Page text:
Not all non-consensual touching is evil

Why praise Nadal’s spontaneous kiss but baulk at ScoMo’s rejected handshake?

Michael Scammell

Topics Feminism Politics Sport World

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As #MeToo patient zero Harvey Weinstein continues to hobble his way into a New York courtroom to defend himself against serious sexual-assault charges, down under, at the Australian Open tennis, a 33-year-old male tennis player kissed a 13-year-old ball girl on the cheek – without consent – after one of his power forehands caused the ball to hit her in the side of the head.

Of course, Spanish tennis great Rafael Nadal’s impromptu apology kiss was nothing like the alleged actions of Weinstein. But it did remind us what can be lost when we overly proscribe the rules of human interaction and try to enforce hyper-regulated notions of consent, particularly in the wake of the Weinstein-inspired #MeToo movement.

The joy of the Nadal kiss is that, in an unexpected moment, it brought together a number of very human responses which we can all identify with, and yet which many seem to want to eradicate from society. Nadal showed spontaneous compassion and kindness in an era where there are growing calls to manage more and more human interaction through contracts, laws and tribunals. He displayed a kind of old-school chivalry in comforting a hurt young woman. Thankfully, the tactile expressiveness of Mediterranean culture hasn’t yet given itself over to the scowling neurotic political correctness of the Anglo-Saxon world.

Clearly, there is a public appetite for this kind of spontaneity. In recent years, Australian TV has largely toed the line on the new feminism. But many of the same channels have given favourable coverage to the Nadal kiss, with some even interviewing the delighted ballgirl.

The Nadal kiss offered a perfect contrast to another memorable well-intentioned but poorly received moment of non-consensual touching. In January, when prime minister Scott Morrison was visiting bushfire victims, some members of the public did not take kindly to his presence. At one point, Morrison was filmed trying to shake the hand of a female bushfire victim after she initially refused to accept his condolences.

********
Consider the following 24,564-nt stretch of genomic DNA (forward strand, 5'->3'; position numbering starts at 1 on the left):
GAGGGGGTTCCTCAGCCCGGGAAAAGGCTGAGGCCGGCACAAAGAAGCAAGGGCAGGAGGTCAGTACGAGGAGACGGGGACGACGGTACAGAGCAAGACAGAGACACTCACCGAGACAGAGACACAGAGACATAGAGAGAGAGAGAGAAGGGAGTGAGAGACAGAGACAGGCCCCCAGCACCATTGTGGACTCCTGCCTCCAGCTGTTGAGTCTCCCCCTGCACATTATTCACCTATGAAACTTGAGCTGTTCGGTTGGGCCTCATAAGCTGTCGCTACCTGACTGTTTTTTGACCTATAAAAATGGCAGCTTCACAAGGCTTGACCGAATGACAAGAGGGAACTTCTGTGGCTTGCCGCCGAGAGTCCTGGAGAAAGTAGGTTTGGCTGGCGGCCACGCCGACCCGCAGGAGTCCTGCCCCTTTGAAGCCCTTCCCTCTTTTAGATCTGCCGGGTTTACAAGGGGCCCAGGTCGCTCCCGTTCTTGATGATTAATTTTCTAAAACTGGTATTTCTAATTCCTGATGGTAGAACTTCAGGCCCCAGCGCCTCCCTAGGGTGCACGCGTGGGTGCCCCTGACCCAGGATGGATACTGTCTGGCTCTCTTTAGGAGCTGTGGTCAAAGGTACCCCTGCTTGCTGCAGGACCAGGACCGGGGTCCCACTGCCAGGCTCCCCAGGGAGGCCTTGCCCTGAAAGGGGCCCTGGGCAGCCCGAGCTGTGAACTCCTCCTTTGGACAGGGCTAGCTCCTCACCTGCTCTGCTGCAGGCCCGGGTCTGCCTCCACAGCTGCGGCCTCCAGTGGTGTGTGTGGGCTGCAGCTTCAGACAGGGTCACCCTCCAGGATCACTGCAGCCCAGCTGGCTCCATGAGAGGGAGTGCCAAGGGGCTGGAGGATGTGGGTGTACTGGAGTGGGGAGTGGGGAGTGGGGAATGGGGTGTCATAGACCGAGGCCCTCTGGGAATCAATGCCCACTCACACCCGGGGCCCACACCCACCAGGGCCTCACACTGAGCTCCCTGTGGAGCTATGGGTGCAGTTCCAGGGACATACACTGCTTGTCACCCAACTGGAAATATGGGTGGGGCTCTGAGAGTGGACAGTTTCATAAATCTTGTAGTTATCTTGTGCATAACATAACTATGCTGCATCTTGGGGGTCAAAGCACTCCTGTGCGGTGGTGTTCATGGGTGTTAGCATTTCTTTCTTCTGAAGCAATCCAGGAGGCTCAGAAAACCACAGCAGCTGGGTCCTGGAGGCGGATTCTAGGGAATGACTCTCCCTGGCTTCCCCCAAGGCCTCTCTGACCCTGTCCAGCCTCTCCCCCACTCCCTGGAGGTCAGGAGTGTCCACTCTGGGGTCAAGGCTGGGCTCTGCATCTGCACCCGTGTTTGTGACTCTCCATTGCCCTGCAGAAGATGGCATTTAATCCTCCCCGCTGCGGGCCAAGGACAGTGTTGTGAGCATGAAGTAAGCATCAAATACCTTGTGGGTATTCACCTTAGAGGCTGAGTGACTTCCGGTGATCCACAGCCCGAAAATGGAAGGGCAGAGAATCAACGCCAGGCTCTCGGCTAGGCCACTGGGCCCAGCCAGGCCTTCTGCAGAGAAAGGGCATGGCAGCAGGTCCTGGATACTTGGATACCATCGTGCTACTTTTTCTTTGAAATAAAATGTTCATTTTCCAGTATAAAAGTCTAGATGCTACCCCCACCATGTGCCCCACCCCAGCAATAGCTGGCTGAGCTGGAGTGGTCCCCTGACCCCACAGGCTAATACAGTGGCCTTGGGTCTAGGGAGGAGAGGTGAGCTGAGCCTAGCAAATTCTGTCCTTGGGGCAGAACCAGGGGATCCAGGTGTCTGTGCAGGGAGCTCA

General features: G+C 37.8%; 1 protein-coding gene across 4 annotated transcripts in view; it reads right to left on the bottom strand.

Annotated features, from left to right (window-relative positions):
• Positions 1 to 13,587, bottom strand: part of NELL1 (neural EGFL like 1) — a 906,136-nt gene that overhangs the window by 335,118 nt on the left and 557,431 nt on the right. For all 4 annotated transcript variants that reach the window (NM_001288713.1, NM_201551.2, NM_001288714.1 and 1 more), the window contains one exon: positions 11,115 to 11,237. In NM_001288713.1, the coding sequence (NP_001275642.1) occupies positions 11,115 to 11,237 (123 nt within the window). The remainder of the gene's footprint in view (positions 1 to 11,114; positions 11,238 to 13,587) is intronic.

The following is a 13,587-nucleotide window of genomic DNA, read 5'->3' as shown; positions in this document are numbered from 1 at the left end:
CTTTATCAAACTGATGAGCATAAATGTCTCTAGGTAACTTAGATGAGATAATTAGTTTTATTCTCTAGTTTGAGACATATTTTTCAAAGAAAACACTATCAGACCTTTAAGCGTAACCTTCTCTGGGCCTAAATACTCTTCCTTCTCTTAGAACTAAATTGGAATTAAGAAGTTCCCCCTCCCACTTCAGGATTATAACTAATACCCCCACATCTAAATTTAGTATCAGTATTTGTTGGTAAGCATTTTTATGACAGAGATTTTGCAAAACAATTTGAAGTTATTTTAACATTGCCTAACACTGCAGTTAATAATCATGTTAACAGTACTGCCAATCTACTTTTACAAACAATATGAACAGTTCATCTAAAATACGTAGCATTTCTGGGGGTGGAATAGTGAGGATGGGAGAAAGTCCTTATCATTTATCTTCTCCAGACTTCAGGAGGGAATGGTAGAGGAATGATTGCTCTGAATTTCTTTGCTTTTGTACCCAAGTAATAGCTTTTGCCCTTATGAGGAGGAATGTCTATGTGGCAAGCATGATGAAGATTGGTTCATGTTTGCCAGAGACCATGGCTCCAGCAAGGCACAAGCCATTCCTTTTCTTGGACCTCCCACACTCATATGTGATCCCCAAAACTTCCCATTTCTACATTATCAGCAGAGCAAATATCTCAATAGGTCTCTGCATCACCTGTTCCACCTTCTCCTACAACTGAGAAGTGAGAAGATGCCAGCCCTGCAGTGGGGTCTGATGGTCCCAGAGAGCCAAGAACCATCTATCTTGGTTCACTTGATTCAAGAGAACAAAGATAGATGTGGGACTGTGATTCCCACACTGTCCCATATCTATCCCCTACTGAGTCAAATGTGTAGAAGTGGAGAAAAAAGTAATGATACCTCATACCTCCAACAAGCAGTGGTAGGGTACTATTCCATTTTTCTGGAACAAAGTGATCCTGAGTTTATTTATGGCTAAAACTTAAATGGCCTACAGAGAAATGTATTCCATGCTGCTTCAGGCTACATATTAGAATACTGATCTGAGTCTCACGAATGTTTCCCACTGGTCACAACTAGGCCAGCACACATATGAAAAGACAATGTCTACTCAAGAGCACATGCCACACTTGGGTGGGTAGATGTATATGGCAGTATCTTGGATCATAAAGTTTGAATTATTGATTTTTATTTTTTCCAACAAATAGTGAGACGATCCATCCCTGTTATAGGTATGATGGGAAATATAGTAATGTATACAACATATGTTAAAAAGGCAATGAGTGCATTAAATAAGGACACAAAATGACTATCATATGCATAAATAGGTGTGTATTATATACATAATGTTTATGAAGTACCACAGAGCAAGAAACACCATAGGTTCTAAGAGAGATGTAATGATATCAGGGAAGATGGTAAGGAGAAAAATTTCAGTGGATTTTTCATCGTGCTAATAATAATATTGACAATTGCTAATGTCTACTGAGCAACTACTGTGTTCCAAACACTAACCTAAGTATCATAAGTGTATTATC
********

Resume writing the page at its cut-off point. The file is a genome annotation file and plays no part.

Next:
While the rejected prime ministerial handshake was understandably highlighted by the media, some with gender-relations axes to grind went the extra yard. Social media was awash with claims of ‘physical assault, ‘common assault’ and even ‘sexual assault’.

These attacks may be effective in the short term in helping the left regain some morale after losing last year’s apparently unlosable federal election. But in the long run, trivialising sexual assault does no one any favours.

ScoMo is not the first prime minister to be labelled a misogynist, either. In 2012, then prime minister Julia Gillard gave a speech in parliament denouncing Tony Abbott, leader of the opposition at the time, as a sexist and misogynist ‘every day, in every way’. The ‘m’ word was regularly thrown around by commentators, often to attack Abbott’s blokey persona.

The use of gender issues for partisan attacks is not going anywhere anytime soon. Three days after the Nadal kiss moment, author and men’s rights advocate Bettina Arndt won an Australia Day Award to howls of criticism from feminist commentators. Arndt’s prominent role in the 1970s, fighting for women’s sexual freedoms in a then very conservative Australia, was sadly overlooked. Clearly, the gender wars hurt men and women alike.

Michael Scammell is a writer based in Melbourne.

Picture by: YouTube.

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Topics Feminism Politics Sport World


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